The wealth of talented young players in MLB today has never been rivaled; we are on the cusp of witnessing greatness in the likes of: Carlos Correa, Kris Bryant, Mike Trout and Bryce Harper.  You will be absolutely shocked if you look at a list of the current MLB stars aged 25 and younger, the sheer number of players performing at an all-star level at such a young age is staggering.

While we are all familiar with the Noah Syndergaard and Nolan Arenados of the league, in this multi-part series we will explore some of the budding MLB stars of tomorrow, that we may not necessarily know today.  So why don’t we begin in Atlanta with the Braves’ 23 year-old Centerfielder, the ultra-athletic Mallex Smith.

Mallex Stealing
Mallex Smith leads all MiLB players with 144 stolen bases since the 2014 season. (Source: Gwinnett Braves – AAA Affiliate of Atlanta Braves)

Mallex Smith

Centerfielder (OF)

Bats: Left / Throws: Right

Height: 5′ 9″ / Weight: 180 lbs.

DOB: May 6th, 1993 (23 years)

Drafted 165th Overall in 2012 MLB Draft

Path to the Majors

Mallex Smith made his major league debut early in the 2016 season, when Ender Inciarte was forced to the Disabled List (“DL”) with a hamstring injury.  Although the speedy young Centerfielder may have been called up to the big leagues sooner than anticipated, there is no doubt that there is a bright future for Smith in Atlanta.

Smith was named the Atlanta Braves’ Minor League Player of the Year in 2015, producing a gaudy 57 stolen bases with a .303 batting average and .371 on-base percentage, while splitting time between AAA Gwinnett and AA Mississippi.  Meanwhile in 2014 at just 21 years of age, Smith produced a .310 batting average, .403 on-base percentage and 88 stolen bases.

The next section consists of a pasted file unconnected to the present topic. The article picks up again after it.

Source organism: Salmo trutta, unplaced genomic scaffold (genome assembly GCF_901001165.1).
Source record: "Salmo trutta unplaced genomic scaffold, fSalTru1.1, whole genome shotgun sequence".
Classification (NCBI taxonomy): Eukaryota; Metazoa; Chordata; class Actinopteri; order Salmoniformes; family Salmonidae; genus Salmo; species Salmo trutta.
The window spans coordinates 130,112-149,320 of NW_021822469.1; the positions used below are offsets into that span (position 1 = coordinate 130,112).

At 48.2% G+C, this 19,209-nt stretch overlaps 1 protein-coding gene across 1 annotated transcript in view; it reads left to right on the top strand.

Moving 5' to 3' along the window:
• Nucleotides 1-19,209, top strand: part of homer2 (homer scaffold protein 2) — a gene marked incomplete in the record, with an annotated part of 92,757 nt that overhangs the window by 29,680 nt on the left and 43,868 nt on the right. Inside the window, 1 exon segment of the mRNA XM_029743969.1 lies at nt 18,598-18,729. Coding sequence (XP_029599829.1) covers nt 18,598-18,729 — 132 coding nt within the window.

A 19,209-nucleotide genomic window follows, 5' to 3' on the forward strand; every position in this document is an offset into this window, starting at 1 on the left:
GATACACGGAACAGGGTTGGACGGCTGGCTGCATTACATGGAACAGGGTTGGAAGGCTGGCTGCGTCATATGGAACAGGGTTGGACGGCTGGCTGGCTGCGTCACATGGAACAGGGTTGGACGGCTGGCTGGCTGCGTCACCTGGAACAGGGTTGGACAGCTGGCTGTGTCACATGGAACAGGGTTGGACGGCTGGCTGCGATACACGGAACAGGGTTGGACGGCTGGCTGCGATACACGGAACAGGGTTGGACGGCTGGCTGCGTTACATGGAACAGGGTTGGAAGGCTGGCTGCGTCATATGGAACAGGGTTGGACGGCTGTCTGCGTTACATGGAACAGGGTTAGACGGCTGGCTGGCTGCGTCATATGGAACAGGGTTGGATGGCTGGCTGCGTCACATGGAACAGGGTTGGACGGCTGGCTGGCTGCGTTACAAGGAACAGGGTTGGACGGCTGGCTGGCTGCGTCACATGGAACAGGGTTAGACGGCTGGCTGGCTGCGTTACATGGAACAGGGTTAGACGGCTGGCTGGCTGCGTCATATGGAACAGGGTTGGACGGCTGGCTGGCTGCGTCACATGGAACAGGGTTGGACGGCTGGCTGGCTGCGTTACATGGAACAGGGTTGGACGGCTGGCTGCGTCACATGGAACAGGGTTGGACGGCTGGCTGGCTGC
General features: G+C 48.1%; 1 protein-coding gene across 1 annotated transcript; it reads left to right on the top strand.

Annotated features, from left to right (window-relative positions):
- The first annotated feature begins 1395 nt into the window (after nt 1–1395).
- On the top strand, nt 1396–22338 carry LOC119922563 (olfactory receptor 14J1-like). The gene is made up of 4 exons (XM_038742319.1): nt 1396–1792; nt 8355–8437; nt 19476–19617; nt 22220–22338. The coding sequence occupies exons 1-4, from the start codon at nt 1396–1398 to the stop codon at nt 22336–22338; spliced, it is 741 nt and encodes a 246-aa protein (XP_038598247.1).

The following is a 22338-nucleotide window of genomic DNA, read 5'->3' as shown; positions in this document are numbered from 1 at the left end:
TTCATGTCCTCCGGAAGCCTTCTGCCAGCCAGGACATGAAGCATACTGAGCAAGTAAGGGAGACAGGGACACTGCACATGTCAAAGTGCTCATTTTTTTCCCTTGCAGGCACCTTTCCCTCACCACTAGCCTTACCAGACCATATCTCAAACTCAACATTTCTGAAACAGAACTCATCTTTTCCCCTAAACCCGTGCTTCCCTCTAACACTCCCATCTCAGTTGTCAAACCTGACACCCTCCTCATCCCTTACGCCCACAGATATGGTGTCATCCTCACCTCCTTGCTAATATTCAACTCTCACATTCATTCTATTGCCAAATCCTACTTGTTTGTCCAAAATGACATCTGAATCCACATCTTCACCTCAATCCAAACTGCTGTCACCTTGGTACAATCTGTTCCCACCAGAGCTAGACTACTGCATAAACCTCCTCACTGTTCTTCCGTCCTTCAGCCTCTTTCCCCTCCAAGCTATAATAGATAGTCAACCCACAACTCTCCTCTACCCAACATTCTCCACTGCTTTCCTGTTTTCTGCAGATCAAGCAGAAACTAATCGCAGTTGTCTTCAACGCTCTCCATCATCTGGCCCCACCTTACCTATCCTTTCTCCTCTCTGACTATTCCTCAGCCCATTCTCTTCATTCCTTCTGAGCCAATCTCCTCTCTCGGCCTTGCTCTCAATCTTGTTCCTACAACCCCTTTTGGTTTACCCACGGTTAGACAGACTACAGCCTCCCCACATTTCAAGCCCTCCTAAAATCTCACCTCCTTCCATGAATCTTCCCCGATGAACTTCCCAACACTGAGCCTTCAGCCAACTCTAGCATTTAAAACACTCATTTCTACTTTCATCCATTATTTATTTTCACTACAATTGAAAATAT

Areas of Improvement

For everything Smith brings to the table in terms of speed, plate discipline and fielding ability; the one tool of his game that is totally null is his power at the plate.  It would be surprising if Smith ever cracks the 10 home run threshold during the course of a big league season.  That being said, Smith provides more than enough value in other areas of the game to offset his lack of power.

Additionally many of the scouting reports I have read have indicated that Smith is not entirely precise in his route efficiency to balls batted into the outfield.  What this means is that Smith is not entirely capitalizing on his elite speed while playing Centerfield.  With big league coaching and a bit of seasoning under his belt, I entirely expect Mallex to improve upon this area and develop into one of the best defensive outfielders in the MLB.

Outlook & MLB Comparisons